A taxing case of identity theft

“I want my life back,” Christine Cortese says. She’s been the victim of tax-related identity theft twice this year.

In April, she and her husband received a suspicious bank card in the mail under his name. After showing the Green Dot prepaid card to their accountant, Cortese called the IRS and discovered someone had fraudulently filed for their joint tax refund. They had been hacked.

“It took months to fix. First, you’re required to file a report of identity theft with the local police department,” she says. Her husband, a cardiologist, got off work at 2 a.m. and drove to the Upper Dublin Township police station to do just that.

“They had no idea what we were talking about,” Cortese recalls, noting that local law enforcement jurisdictions are unfamiliar with the flood of paperwork required in an identity-theft case.

She also contacted the IRS’s Identity Protection Specialized Unit (1-800-908-4490), all three credit bureaus, and the state.

Then in early September, Cortese and her husband found out they’d been hacked again – this time through the IRS’s online “Get Transcript” database. They had not accessed the database themselves.

The IRS shut down the database in May. In August, the agency mailed letters to Cortese and her husband and about 390,000 other taxpayers whose 2014 tax information may have been stolen through Get Transcript, an application to obtain prior-year tax returns for purposes such as loans and student financial aid. The couple discovered that their son, a dependent, also may have had his information stolen.

IRS Commissioner John Koskinen has said that since the data breach, about 13,000 questionable returns were filed for tax year 2014, for which the IRS issued refunds totaling about $39 million (an average of $3,000 per return).

Taxpayers were offered by the IRS a year of free credit monitoring, as well as PIN numbers to authenticate their identities.

But Cortese, a chemistry teacher, is still waiting. She and her husband haven’t yet received their PINs from Uncle Sam – nor do they have any idea whether their identities remain compromised.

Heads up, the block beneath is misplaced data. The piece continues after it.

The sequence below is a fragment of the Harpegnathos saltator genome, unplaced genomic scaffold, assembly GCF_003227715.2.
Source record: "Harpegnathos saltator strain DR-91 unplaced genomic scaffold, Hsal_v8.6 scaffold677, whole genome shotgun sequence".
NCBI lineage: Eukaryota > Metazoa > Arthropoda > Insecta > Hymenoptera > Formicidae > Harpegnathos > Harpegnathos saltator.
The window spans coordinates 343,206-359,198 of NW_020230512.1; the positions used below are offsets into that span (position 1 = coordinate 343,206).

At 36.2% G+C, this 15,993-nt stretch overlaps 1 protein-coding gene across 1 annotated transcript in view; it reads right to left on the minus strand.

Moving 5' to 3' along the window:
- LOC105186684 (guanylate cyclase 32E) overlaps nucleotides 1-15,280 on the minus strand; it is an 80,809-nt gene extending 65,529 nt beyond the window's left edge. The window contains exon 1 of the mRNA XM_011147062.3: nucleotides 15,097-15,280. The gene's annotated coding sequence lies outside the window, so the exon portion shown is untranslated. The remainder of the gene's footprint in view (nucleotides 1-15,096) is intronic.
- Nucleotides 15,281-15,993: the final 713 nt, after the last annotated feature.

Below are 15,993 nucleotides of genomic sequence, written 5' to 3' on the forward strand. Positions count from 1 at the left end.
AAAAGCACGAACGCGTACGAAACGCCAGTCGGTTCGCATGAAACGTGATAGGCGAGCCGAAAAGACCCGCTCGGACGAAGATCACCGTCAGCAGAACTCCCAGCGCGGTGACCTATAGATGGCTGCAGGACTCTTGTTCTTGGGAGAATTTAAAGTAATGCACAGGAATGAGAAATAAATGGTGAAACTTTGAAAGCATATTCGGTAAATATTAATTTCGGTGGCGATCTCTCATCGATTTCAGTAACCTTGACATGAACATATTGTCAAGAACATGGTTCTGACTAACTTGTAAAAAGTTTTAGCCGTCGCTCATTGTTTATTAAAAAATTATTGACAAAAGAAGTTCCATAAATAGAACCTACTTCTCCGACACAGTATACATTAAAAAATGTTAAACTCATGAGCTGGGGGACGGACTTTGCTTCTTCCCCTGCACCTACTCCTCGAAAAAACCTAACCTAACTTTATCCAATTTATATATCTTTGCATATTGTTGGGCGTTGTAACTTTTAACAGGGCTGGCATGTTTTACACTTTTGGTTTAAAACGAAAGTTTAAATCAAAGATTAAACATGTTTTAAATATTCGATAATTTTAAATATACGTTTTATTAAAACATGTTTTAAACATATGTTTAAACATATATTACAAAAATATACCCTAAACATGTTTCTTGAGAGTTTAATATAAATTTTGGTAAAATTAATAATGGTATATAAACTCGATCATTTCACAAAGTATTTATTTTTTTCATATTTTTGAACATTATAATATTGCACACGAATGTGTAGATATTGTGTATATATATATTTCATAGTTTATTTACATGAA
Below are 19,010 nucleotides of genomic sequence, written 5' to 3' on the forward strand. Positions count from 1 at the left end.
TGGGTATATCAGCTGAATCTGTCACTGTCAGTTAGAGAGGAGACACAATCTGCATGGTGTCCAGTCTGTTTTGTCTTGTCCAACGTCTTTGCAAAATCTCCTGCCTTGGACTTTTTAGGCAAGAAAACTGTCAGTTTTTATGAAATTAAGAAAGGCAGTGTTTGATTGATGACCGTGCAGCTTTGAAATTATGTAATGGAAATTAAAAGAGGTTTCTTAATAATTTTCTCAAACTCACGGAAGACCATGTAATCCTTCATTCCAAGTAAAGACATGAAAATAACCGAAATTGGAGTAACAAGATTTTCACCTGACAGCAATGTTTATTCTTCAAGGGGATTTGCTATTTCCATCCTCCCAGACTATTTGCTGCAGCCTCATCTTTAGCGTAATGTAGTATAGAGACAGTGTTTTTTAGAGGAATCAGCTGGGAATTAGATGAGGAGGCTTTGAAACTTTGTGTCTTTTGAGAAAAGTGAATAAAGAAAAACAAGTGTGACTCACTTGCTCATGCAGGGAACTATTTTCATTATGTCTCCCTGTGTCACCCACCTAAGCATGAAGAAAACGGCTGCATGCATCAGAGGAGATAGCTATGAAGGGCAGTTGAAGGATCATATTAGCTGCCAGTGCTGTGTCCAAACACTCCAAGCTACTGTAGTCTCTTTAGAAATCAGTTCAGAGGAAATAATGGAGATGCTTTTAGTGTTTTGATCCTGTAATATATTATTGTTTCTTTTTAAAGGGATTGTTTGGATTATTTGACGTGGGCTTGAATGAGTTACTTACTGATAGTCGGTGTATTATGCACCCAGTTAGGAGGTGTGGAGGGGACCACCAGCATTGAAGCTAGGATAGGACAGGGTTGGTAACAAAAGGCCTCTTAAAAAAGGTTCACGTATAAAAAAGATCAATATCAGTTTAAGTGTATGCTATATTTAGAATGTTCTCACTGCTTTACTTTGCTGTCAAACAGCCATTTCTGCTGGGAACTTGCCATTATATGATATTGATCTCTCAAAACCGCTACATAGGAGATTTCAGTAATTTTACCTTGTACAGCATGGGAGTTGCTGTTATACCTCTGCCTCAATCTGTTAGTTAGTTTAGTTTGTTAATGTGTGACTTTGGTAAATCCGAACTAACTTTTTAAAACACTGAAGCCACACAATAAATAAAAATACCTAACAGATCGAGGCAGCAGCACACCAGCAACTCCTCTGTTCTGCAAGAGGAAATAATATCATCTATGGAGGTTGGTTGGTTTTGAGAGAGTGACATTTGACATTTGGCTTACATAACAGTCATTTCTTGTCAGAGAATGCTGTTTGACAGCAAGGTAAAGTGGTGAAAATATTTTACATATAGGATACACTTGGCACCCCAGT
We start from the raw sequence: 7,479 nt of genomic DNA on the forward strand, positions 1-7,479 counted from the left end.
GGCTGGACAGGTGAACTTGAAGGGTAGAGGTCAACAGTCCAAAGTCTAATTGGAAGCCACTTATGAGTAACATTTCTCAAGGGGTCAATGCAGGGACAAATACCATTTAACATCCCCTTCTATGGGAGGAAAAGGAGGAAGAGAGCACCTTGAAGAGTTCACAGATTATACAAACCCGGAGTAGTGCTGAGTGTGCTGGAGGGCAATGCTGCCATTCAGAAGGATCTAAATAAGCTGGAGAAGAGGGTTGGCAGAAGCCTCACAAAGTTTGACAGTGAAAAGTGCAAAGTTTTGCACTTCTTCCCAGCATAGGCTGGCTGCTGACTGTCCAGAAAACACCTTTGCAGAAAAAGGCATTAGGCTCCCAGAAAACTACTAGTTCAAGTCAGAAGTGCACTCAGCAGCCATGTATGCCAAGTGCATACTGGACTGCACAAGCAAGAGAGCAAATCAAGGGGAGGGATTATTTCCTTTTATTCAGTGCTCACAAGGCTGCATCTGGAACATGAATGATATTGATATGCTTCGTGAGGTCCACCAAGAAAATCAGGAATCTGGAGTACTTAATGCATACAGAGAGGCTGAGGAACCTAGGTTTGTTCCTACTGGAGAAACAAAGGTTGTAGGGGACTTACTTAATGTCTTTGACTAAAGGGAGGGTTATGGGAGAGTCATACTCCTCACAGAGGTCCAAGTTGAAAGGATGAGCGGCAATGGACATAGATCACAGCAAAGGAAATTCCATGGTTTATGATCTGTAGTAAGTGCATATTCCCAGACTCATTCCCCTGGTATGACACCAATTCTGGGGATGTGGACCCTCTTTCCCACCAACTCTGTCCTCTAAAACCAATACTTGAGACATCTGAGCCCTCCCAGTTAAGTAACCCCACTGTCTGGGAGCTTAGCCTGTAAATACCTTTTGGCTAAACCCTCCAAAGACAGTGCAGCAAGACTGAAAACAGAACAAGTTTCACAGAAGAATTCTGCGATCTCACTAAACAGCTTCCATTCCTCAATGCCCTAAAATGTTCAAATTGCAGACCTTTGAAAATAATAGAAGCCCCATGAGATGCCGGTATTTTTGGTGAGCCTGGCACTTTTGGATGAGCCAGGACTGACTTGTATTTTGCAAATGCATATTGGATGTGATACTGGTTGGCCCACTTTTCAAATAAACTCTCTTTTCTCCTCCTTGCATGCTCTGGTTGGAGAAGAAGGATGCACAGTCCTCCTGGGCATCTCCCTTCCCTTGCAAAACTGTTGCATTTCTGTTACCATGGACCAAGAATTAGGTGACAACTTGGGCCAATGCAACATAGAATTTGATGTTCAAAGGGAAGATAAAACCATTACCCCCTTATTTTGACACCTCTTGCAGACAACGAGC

Cortese is convinced the two hacks are related, but the IRS won’t comment on specific cases, says Jennifer Jenkins, IRS field media-relations representative for Ohio, Pennsylvania, and West Virginia.

“As it did in May, the IRS is moving aggressively to protect taxpayers whose account information may have been accessed,” the IRS said in a statement.

Cortese’s accountant, David Zalles of Blue Bell, says the case is mystifying.

“Christine has always maintained her maiden name and her Social Security number, and yet somehow the thief filed what looked like a valid joint return for the couple,” he notes.

What’s even scarier is Cortese and her husband don’t file their returns electronically, and instead do paper filing. She avoids social media such as Facebook and LinkedIn.

“We are under siege. I can’t sleep, I can’t think, and my husband is a different man now,” Cortese says of the stress from the two hacking incidents. “My dream is to face these criminals in court – although they’re probably in Russia or China.”

For now, she just wants the PIN numbers the IRS promised.

Surprisingly, Cortese says, the state was extremely helpful. Cortese contacted the office of Taxpayers’ Rights Advocate in Harrisburg (717-772-9347), and director Marva Patterson explained that cases of identity theft require separate filings: a copy of the local police report; the prior year’s tax returns; a copy of a state driver’s license and passport; and the state’s own affidavit form.

E-filing’s role

By expanding its online services, the IRS put taxpayer data at greater risk, the U.S. Treasury Inspector General for Tax Administration told Congress in June.

“Providing taxpayers more avenues to obtain answers to their tax questions or to access their own tax records online provides more opportunities for exploitation by hackers and other fraudsters,” J. Russell George, the inspector general, warned in testimony before the Senate Finance Committee.

Hackers overcame a multistep authentication process that required the taxpayer’s Social Security number, date of birth, tax filing status, and home address. They also had to answer what the IRS called “out-of-wallet” authentication questions that only taxpayers would typically know, such as the amount of a monthly home mortgage or car payments.

One update: Until recently, the IRS would not allow victims of identity theft to see the phony returns. But as a result of Congress’ scrutiny, the agency has changed its policy regarding disclosure of fraudulent returns to identity-theft victims.

Still, Cortese says, she “feels helpless and hopeless. As a human being, I’ve taken it all inside.”

Source: http://www.philly.com/philly/business/20150921_A_taxing_case_of_identity_theft.html

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